Fioravanti, Leonard

, a physician of Bologna, in the sixteenth century, who possessed a considerable degree of reputation among his contemporaries, appears to have been an arrant empiric in the modern sense of the word. In his writings he dwells at great length on the excellence of the secret remedies which he possessed, and is violent in his condemnation of blood-letting. He died on the 4th of September 1588. The titles of his works, which are all in Italian, and have gone through several editions, are, “Del Specchio di Scientia Universale,Venice, 1564; “Regimento della Peste,” ibid. 1565; “Capricci Medicinali,” ibid. 1568. “II Tesoro della vita humana,” ibid. 1570. “Compendio dei Secreti Naturali,Turin, 1580, Venice, 1581, &c. “Delia Fisica, divisa in libri qnattro,Venice, 1582; “Cirurgia,” ibid. 1588. 2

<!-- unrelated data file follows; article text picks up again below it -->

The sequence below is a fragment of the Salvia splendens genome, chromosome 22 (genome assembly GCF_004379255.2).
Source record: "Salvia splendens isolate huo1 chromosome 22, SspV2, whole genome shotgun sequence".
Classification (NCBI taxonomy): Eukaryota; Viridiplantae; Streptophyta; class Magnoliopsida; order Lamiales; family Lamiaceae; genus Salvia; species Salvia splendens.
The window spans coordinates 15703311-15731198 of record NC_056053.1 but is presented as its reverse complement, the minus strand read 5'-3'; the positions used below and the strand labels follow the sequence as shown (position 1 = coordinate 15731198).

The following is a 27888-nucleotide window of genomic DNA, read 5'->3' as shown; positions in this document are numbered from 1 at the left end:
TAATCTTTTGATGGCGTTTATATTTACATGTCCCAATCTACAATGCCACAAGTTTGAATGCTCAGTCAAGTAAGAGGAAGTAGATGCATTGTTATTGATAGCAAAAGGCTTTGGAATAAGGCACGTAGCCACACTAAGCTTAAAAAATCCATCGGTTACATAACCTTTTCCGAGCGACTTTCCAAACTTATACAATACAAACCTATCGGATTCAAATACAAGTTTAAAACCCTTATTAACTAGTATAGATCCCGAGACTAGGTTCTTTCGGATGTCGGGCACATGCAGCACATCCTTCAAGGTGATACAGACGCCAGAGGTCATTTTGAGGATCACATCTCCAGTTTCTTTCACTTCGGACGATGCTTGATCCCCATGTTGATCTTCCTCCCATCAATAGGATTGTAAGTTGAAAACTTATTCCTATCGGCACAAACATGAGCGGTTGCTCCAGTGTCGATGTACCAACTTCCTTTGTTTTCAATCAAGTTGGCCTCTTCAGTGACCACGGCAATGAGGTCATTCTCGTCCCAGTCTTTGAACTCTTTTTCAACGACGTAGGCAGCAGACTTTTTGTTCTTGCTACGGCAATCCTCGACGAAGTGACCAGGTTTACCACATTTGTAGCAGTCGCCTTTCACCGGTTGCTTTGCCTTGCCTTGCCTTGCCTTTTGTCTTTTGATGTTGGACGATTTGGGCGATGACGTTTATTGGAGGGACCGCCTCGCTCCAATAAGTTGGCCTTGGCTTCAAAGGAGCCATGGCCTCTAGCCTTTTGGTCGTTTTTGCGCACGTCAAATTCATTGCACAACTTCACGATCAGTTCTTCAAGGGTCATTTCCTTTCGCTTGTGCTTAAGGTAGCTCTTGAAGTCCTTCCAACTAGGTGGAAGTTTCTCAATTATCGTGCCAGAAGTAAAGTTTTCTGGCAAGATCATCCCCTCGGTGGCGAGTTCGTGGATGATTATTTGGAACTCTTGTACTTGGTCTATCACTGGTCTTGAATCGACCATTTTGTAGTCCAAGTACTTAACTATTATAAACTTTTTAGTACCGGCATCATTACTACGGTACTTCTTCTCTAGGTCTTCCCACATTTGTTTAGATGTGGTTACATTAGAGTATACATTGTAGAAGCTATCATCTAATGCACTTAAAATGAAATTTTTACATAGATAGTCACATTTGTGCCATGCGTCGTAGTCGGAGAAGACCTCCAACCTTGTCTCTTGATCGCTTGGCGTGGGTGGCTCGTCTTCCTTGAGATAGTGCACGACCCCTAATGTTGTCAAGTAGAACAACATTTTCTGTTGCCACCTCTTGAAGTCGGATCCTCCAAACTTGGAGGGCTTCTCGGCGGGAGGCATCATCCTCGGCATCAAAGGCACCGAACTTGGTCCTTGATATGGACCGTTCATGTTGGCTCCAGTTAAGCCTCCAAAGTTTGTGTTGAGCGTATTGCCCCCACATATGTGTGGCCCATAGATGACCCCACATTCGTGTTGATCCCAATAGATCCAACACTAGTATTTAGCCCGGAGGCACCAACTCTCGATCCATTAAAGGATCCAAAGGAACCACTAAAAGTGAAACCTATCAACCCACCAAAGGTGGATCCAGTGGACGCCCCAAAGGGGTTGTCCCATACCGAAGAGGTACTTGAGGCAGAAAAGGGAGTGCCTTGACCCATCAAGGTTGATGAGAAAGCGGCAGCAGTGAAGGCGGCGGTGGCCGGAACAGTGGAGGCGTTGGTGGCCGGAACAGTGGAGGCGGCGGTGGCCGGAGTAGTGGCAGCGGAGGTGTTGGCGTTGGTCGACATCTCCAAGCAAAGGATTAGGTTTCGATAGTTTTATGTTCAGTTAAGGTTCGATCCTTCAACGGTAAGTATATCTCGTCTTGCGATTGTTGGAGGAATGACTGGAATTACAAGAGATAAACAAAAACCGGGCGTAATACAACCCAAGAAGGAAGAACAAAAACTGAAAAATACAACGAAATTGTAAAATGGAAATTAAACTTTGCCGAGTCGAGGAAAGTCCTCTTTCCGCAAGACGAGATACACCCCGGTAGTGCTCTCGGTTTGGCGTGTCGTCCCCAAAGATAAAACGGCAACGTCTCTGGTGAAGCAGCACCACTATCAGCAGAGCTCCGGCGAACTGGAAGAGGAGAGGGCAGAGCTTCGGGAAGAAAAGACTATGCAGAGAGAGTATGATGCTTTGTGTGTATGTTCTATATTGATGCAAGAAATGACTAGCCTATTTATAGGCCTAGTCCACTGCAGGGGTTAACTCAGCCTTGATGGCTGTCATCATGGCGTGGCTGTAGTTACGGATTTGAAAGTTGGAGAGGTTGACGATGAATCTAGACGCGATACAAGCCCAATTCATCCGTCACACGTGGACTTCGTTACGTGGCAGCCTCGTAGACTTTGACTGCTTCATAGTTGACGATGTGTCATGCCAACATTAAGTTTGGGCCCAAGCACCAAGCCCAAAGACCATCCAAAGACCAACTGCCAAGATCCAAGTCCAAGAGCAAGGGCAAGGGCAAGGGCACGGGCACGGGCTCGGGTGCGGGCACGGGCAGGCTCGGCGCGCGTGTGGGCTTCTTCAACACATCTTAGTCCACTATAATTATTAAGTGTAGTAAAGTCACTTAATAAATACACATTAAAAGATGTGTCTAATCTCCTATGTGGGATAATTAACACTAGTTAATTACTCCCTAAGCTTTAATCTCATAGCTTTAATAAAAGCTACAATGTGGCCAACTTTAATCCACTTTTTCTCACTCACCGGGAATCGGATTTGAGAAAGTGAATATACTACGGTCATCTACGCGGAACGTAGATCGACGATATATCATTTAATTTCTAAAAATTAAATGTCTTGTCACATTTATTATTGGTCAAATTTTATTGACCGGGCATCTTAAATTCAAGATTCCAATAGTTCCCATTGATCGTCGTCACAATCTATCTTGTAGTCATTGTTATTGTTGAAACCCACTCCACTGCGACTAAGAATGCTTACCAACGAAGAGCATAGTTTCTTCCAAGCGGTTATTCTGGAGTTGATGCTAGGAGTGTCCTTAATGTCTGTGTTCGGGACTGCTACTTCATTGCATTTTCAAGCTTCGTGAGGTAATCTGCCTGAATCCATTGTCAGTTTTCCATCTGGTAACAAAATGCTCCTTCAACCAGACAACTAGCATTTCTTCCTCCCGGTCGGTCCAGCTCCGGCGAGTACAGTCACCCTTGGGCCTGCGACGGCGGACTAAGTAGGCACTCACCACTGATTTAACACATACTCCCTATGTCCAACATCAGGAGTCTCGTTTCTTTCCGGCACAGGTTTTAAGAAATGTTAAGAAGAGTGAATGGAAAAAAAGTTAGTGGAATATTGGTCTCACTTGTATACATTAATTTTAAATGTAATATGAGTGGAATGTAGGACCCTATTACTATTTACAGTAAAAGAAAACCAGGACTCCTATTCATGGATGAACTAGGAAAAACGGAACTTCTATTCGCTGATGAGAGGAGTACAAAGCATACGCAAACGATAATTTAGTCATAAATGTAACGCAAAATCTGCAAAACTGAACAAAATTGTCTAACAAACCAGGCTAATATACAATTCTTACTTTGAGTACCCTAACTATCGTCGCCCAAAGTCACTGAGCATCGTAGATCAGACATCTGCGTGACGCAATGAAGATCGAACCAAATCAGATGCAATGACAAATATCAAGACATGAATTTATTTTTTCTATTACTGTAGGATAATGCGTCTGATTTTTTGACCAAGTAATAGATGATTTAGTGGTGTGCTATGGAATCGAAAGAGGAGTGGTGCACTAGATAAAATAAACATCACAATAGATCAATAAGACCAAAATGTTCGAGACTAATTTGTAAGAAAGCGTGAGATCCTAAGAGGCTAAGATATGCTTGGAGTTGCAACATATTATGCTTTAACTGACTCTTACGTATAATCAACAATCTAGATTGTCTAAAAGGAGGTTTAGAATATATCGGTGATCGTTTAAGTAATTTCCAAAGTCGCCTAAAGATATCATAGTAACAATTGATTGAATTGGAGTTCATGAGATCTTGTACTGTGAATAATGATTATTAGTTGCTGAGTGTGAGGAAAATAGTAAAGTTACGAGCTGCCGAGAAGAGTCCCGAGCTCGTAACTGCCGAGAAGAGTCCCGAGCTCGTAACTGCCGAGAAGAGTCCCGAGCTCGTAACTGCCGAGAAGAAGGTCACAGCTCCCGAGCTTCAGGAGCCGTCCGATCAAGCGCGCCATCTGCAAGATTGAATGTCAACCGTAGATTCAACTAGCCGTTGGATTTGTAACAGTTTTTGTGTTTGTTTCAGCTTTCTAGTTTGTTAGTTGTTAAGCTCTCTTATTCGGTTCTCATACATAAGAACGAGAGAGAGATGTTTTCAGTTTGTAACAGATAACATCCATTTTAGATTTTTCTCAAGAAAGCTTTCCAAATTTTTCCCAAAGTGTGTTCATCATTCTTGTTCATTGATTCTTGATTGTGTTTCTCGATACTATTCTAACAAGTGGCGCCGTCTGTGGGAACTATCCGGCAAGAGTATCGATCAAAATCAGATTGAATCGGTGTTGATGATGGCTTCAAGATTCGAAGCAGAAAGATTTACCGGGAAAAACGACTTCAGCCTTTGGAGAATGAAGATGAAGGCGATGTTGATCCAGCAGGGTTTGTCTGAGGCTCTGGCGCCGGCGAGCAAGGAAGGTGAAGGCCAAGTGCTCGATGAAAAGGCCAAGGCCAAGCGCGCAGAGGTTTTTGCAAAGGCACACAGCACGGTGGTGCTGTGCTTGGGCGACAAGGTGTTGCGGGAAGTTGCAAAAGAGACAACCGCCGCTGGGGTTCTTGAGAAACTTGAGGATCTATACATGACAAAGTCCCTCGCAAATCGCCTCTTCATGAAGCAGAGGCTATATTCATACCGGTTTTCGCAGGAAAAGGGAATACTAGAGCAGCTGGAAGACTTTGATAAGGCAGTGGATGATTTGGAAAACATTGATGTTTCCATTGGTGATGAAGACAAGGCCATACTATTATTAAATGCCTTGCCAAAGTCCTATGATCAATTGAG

Rees’s Cyclop, from —Eloy. —Dict. Hist.